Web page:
In correspondence with Peter Penzoldt , Blackwood wrote, . My fundamental interest, I suppose, is signs and proofs of other powers that lie hidden in us all; the extension, in other words, of human faculty. So many of my stories, therefore, deal with extension of consciousness; speculative and imaginative treatment of possibilities outside our normal range of consciousness Also, all that happens in our universe is natural ; under Law; but an extension of our so limited normal consciousness can reveal new, extra-ordinary powers etc.
I believe it possible for our consciousness to change and grow, and that with this change we may become aware of a new universe. A "change" in consciousness, in its type, I mean, is something more than a mere extension of what we already possess and know. Blackwood died after several strokes. Officially his death on 10 December was from cerebral thrombosis , with arteriosclerosis as a contributing factor.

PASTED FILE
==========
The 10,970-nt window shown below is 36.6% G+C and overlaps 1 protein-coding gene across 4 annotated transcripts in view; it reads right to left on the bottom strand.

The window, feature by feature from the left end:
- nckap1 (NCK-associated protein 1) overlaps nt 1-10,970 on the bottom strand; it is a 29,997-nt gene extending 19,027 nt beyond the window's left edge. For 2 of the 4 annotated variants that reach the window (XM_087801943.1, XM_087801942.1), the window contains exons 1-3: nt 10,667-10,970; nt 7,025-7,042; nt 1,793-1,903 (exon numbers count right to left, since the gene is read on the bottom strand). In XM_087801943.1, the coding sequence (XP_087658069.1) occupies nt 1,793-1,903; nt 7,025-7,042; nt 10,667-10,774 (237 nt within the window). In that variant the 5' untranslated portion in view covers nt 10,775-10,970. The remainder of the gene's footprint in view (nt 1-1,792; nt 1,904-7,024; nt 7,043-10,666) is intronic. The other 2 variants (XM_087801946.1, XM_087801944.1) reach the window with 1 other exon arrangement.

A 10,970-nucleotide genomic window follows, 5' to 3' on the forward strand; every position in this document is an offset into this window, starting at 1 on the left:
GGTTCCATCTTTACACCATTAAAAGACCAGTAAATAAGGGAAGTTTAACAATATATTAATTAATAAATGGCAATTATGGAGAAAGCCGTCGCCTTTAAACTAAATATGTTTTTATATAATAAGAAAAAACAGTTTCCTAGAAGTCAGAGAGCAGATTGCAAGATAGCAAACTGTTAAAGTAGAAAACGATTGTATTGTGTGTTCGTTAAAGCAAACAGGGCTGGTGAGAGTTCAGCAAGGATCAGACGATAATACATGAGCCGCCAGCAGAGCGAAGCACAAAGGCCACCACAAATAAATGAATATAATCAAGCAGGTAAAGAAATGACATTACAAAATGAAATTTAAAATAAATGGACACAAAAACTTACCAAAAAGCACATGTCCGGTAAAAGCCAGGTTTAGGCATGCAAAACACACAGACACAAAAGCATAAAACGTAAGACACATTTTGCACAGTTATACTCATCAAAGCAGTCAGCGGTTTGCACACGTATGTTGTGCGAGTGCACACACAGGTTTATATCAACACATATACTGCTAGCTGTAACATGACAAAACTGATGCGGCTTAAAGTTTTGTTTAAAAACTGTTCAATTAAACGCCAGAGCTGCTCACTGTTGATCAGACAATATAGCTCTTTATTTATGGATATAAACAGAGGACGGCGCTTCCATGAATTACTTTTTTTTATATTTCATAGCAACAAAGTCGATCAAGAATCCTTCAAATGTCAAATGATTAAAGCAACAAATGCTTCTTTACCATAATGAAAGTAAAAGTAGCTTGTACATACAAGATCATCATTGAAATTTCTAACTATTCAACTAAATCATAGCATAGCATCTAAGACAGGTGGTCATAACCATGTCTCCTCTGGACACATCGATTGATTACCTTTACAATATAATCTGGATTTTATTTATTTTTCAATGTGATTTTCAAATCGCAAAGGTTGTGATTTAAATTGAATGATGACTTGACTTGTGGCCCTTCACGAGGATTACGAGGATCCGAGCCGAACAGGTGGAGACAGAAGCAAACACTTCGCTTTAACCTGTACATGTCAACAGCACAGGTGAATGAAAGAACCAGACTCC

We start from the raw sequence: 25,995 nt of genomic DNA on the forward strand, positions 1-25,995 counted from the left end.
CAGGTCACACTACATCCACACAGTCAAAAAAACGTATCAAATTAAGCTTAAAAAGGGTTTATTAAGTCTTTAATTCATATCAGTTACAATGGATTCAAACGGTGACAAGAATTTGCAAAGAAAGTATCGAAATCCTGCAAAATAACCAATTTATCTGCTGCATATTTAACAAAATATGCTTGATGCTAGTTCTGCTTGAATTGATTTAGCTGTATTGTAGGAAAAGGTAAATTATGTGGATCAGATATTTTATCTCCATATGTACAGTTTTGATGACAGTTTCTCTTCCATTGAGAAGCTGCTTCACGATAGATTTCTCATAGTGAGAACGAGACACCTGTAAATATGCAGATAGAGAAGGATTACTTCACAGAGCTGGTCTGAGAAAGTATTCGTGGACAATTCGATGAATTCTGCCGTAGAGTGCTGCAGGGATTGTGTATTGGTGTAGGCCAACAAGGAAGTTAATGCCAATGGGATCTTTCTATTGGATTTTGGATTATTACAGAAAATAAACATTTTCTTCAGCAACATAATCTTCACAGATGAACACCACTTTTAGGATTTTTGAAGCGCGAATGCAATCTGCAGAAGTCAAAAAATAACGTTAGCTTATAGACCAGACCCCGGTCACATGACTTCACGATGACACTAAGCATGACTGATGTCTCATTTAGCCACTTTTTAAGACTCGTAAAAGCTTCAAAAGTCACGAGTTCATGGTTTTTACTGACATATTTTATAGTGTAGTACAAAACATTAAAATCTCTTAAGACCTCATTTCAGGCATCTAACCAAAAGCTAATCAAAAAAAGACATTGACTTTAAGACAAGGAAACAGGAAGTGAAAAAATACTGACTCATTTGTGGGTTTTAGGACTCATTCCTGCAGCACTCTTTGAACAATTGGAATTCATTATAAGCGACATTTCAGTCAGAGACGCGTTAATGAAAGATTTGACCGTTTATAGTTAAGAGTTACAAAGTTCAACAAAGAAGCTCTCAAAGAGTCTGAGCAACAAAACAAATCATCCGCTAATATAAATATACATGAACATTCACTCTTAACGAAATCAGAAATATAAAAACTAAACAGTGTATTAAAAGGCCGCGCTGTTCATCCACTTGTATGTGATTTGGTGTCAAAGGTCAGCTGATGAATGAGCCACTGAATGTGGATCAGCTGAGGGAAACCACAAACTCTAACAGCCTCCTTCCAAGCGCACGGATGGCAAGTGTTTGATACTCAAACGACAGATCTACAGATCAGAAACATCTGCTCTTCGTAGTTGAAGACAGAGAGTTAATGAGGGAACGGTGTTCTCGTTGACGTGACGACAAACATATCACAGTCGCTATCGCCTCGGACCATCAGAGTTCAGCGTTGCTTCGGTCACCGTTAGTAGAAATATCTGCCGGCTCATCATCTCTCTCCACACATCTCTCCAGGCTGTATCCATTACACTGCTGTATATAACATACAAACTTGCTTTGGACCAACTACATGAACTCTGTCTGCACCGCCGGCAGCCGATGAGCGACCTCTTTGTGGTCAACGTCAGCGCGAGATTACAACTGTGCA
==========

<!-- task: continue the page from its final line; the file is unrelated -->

He was cremated at Golders Green crematorium. This list of all Blackwood's known Weird Fiction stories appears by date of first publication, or where untraceable, by date appearing in a collection:. As well as his supernatural tales for adults, Blackwood also wrote a considerable number of children's tales, some supernatural and some not, as well as other pieces for an adult readership that were not in the weird fiction genre.